Because James is one of the best in the league and as a reigning two-time MVP who everyone simply adores, he is barely criticized.

The media loves James so much that they make the excuses for him. They blame it on the elbow and show sympathy for him.

Which is fine, it is hard to play with an injured elbow, but lets look at another situation.

The Lakers were blown-out of Oklahoma City in Game Four of the first round.

Who took the heat for that game?

Kobe Bryant.

People talked about how old he's gotten, and how he's lost his touch. People don't even mention the fact that he's playing through injuries as well.

Even though the Lakers as a whole played terribly in that game, Bryant is being thrown under the bus and it happens all the time.

There is a definite double standard between Bryant and James, it is undeniable.

I'm not trying to argue who's better or who deserves what. James is a phenomenal talent, but there's a double standard.

To put it in simple terms, between James and Bryant, who do you think would be the superhero and villain in a movie?

But enough of this, lets look at the Lakers-Utah series.

In both games at the Staples Center, the Lakers came out dominating the Jazz only to lose their large lead in the second half of the game.

The reason for this is that the Jazz have speed and quickness off the bench, so when the Lakers rest their starters, the Jazz bench comes out and scraps around making the game interesting.

In general, the Jazz are very good at keeping themselves in games and giving themselves a chance to win which is what you'd expect from a Jerry Sloan coached team.

Also, the Lakers are known for losing big leads, so go figure.

Once the starters come back in, the Jazz stand no chance. They simply can't compete with the Lakers size which will costs them this series.

Andrei Kirilenko will return for Game Three, but in the end, it still won't matter. Kirilenko will help them with shooting, rebounding, and defense, but the Lakers are just more talented and stronger.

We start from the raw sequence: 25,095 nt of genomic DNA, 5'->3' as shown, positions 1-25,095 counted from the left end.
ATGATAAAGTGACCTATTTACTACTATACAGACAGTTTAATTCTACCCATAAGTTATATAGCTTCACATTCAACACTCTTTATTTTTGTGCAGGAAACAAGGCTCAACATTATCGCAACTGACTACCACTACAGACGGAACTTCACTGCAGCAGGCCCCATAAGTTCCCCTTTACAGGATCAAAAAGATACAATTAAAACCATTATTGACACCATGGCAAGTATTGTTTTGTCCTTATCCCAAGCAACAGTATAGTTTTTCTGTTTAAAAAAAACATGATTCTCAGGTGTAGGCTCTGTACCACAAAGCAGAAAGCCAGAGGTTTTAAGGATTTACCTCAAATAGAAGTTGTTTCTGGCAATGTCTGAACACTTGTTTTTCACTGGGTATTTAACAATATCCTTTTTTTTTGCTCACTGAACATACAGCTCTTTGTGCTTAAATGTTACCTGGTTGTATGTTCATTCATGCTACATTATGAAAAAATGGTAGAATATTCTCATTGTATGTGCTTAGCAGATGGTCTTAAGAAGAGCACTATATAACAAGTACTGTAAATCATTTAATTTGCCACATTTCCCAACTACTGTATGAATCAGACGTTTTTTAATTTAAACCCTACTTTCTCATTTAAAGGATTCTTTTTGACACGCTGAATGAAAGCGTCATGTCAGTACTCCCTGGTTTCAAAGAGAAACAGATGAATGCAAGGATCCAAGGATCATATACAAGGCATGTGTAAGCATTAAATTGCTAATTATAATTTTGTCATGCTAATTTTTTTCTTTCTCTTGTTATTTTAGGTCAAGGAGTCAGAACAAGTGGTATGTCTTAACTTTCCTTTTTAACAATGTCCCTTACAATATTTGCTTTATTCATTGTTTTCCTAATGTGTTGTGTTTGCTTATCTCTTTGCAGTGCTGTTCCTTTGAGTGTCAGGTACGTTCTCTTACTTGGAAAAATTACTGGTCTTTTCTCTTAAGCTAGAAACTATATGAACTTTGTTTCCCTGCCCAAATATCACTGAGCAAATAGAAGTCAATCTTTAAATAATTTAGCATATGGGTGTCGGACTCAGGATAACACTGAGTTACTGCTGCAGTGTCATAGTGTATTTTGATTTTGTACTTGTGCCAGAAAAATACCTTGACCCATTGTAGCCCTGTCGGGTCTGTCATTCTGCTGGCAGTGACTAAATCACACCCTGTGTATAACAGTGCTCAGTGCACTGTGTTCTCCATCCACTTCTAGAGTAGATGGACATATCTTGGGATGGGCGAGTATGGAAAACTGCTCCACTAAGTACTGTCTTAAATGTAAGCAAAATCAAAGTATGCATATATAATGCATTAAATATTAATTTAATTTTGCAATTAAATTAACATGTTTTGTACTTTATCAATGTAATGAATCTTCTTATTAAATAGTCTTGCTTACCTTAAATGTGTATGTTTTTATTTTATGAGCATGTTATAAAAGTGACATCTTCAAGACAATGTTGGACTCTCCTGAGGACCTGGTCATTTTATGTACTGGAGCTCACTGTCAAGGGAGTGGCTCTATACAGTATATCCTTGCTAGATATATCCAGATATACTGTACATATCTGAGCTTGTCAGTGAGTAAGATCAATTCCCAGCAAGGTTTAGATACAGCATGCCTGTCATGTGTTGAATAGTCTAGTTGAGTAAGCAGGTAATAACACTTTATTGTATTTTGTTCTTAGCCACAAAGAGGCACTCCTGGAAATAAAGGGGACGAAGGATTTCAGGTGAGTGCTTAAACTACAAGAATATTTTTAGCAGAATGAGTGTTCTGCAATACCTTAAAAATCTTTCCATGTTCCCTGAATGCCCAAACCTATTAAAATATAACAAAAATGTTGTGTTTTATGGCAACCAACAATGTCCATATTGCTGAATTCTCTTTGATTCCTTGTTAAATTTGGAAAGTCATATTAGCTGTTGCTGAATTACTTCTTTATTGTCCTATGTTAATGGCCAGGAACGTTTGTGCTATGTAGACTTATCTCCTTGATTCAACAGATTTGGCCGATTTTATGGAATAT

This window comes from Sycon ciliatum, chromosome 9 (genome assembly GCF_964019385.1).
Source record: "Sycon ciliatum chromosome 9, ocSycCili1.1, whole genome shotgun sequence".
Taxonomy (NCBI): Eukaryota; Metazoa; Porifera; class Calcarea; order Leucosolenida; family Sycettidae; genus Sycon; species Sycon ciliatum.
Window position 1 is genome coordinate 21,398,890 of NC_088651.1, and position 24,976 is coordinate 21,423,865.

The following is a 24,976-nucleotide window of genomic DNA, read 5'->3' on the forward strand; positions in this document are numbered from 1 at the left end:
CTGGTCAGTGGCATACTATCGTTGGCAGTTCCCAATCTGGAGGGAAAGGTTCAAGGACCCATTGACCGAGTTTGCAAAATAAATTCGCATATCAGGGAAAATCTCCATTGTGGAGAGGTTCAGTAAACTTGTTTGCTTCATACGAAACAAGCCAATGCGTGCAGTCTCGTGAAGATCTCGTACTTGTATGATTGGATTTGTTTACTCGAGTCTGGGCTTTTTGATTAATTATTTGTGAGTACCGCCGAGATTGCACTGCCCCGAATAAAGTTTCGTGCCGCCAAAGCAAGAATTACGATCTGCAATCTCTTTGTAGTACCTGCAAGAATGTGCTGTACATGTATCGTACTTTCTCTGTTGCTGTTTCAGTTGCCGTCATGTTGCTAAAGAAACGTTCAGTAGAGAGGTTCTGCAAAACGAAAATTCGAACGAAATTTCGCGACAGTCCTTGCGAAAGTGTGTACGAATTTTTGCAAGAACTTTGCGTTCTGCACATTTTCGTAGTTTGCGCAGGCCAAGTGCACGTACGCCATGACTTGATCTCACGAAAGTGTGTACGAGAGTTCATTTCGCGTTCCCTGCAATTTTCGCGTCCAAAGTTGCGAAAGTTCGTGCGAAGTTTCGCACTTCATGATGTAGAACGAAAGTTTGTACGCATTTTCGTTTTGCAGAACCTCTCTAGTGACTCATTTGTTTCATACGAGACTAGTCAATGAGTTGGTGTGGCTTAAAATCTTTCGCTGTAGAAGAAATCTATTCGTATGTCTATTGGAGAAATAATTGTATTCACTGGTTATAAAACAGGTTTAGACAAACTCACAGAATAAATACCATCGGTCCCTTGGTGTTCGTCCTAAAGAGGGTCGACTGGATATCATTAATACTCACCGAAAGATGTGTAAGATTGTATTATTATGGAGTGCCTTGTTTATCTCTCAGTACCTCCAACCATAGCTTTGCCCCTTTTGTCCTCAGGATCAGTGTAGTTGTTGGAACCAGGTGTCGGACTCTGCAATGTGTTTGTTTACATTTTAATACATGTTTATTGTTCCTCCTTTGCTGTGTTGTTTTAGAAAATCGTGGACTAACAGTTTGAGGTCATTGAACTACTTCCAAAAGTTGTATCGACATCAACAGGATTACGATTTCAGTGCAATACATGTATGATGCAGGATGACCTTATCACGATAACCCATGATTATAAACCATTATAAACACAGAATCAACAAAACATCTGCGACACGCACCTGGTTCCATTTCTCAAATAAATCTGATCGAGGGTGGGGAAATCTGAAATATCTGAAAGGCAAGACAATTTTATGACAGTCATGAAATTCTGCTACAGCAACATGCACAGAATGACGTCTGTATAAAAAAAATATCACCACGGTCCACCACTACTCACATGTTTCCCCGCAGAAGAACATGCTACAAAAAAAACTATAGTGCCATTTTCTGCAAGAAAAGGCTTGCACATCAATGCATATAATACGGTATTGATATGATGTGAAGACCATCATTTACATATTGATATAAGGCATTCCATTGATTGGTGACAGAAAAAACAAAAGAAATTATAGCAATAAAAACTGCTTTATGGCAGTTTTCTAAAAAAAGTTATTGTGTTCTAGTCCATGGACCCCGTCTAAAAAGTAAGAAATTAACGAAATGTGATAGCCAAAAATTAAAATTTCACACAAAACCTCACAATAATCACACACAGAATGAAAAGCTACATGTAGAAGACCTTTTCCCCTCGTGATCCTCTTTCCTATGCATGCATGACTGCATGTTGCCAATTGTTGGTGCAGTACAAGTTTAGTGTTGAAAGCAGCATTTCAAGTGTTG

It's that simple.

Afterwards, the Lakers will undoubtedly face the Phoenix Suns who are currently up 3-0 in the series against the San Antonio Spurs.

That's going to be another no-contest victory.

The Suns are excellent at perimeter shooting and the Lakers are excellent at perimeter defense.

A match made in heaven? I think so.

The fact is that when the Lakers play their defense on the Suns, it's pretty much over for them.

Not to mention the overwhelming size the Lakers have over them.

If there is one thing the Suns have always had trouble with, it's size. They can't stop the larger big men in this league and nothing will change.

So after this series, the Lakers will be in their third straight NBA Finals.

Who are they going to play? That is the question.

Honestly, it's a toss up between Cleveland, Boston, and Orlando.

All three are very capable of taking each other out. There is no one team that is so overwhelmingly better than the other.

The advantage that the Lakers have is that they only have to go through one of these monsters to win the title which is more than doable.

The Lakers are still the champs. Until someone knocks them out, they are the champs—the team to beat.

You can love it or hate it.

Your choice.